We should be thrilled. The world, it seems, has finally, famously “discovered” Brooklyn. Celebrities are naming their offspring after the borough; we have become the mark of coolness, of edge, of style?and of innovation. We couldn’t be more pleased with the successes of our small businesses, restaurants, and of the energy of the new arrivals streaming across the bridges into Brooklyn. The “Brooklyn brand” has been inked.

Unfortunately, our enthusiasm is somewhat tempered by knowing that Brooklyn has another side—one less flashy and closer to the edge.

Despite our now recognizable brand, twenty-five percent of Brooklyn’s seniors are still poor. This year, 64 percent of Brooklyn emergency food providers didn’t have enough food to meet community needs. More than 50,000 young people in Brooklyn have neither a diploma nor a job; preserving affordable housing has become increasingly difficult; Brooklyn’s economic transition from blue collar business to technology and creative commerce has left many people behind. And, until now, local philanthropy has been focused elsewhere. In fact, according to a Foundation Center study, nearly 90 percent of all local philanthropic giving was focused on Manhattan-based nonprofits.

That’s why we launched Brooklyn’s first community foundation in 2009. We wanted to create a new civic institution focused on giving and service solely in Brooklyn. We knew we’d face many challenges as we began our work in the height of a recession,

But our challenge, as we see it, is making this moment for Brooklyn last. To do something good, sustainable and meaningful for Brooklyn’s future and for all who live here.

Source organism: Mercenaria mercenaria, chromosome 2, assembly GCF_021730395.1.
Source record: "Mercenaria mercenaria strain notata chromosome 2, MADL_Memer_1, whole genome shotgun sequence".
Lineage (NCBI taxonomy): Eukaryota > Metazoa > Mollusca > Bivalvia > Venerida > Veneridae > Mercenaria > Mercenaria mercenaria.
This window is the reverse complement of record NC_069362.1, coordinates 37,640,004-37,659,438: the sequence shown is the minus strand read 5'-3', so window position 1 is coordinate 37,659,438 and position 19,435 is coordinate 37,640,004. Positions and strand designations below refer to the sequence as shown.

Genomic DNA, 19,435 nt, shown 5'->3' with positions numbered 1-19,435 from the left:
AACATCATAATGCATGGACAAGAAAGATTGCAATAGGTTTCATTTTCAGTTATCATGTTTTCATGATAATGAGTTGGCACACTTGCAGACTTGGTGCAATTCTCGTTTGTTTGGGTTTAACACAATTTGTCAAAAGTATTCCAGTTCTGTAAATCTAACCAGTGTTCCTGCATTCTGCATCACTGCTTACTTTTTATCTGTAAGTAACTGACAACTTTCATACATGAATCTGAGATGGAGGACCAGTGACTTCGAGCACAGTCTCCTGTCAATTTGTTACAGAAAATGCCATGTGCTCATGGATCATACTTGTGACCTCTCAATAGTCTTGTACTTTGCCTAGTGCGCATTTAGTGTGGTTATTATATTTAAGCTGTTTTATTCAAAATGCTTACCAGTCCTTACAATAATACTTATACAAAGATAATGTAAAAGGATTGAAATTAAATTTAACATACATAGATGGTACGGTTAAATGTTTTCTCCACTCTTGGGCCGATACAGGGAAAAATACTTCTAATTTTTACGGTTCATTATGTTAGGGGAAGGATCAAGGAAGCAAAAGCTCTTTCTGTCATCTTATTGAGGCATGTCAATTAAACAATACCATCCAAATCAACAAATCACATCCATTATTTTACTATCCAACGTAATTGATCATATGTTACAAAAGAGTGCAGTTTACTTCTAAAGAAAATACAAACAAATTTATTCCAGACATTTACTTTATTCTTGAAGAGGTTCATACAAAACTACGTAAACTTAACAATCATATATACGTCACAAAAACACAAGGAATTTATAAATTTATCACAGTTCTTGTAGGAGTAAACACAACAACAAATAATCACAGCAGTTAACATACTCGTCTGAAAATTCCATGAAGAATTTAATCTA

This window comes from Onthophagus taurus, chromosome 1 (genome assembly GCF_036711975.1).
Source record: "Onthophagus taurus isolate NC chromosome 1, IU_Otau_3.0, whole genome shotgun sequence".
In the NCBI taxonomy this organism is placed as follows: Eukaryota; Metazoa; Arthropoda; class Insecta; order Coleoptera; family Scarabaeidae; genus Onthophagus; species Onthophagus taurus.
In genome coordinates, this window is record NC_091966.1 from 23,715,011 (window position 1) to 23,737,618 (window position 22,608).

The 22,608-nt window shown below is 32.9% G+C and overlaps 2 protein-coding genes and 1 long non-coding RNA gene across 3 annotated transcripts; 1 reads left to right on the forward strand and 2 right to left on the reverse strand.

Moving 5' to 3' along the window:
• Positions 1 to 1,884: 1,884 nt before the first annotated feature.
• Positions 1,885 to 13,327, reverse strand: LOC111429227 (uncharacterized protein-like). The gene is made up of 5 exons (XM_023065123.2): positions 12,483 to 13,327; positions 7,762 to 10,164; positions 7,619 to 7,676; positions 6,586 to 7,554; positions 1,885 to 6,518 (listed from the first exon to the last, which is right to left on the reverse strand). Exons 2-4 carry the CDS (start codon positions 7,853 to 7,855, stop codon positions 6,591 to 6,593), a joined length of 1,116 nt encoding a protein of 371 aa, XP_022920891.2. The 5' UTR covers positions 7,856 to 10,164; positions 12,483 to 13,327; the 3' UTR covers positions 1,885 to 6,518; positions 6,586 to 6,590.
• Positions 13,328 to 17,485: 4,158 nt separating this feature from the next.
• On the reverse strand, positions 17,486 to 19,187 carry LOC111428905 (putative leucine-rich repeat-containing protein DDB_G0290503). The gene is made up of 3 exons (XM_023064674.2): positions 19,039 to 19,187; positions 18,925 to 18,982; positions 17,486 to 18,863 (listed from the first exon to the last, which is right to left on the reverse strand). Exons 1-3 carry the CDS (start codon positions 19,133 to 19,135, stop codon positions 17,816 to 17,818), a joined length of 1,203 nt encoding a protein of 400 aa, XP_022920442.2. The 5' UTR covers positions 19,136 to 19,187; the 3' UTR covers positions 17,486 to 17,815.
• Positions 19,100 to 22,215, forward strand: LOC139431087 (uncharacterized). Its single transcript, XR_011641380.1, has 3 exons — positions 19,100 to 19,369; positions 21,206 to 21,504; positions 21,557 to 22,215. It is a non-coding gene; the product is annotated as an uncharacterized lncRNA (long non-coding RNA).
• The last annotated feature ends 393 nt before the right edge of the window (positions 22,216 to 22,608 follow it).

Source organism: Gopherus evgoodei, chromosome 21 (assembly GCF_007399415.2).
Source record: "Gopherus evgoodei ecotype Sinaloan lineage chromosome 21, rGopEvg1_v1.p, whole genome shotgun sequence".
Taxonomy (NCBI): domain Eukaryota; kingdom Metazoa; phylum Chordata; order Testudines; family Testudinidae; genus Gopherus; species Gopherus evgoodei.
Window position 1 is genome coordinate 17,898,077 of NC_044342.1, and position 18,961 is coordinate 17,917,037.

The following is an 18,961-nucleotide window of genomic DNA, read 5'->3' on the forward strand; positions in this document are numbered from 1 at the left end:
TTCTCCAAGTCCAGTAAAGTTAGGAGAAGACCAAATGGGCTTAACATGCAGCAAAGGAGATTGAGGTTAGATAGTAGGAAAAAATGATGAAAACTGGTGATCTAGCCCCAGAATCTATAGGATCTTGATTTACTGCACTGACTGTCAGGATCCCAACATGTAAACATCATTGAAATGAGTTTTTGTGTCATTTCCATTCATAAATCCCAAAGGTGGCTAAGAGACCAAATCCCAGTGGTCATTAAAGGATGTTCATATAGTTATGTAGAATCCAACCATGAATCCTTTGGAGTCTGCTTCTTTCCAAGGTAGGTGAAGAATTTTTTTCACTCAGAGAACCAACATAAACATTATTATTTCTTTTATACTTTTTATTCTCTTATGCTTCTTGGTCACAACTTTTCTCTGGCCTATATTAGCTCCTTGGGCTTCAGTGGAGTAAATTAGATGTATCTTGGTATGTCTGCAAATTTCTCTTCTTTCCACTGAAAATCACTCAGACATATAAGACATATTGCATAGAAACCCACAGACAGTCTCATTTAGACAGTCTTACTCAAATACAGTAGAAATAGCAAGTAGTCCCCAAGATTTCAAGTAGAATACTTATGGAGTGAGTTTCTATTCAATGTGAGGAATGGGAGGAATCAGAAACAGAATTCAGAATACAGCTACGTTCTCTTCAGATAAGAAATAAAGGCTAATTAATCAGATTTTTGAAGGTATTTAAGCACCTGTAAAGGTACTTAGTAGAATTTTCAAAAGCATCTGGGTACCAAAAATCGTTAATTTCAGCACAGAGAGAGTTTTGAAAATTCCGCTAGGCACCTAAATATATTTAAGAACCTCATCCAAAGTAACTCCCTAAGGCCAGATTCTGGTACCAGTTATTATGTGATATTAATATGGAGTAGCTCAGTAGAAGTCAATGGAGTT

As a community, we must agree to improve educational outcomes for all of Brooklyn’s young people—particularly for those living in high poverty neighborhoods; we should invest in the power of the arts to unite, enlighten all people from all cultures and all economic backgrounds; we must all ensure that our most vulnerable neighbors receive the community supports they need to be safe and secure in their own homes; we must fight to preserve affordable housing, and support well-designed new housing that fits in with the character of the community, and, we must strive to create a greener and healthier Brooklyn with well-maintained parks and open space, and opportunities to promote community wellness.

So, while we are indeed more than satisfied with the long-overdue attention being paid to our fair county of Kings, we must—as a community, and a Foundation—make sure this is more than a passing fancy.

We hope those putting down their roots in Brooklyn and fostering this sense of incredible pride and creativity will continue to invest in their communities and Brooklyn’s brand for the long-run. After all, fads come and go, but real community change lasts much, much longer. And, it never goes out of style.

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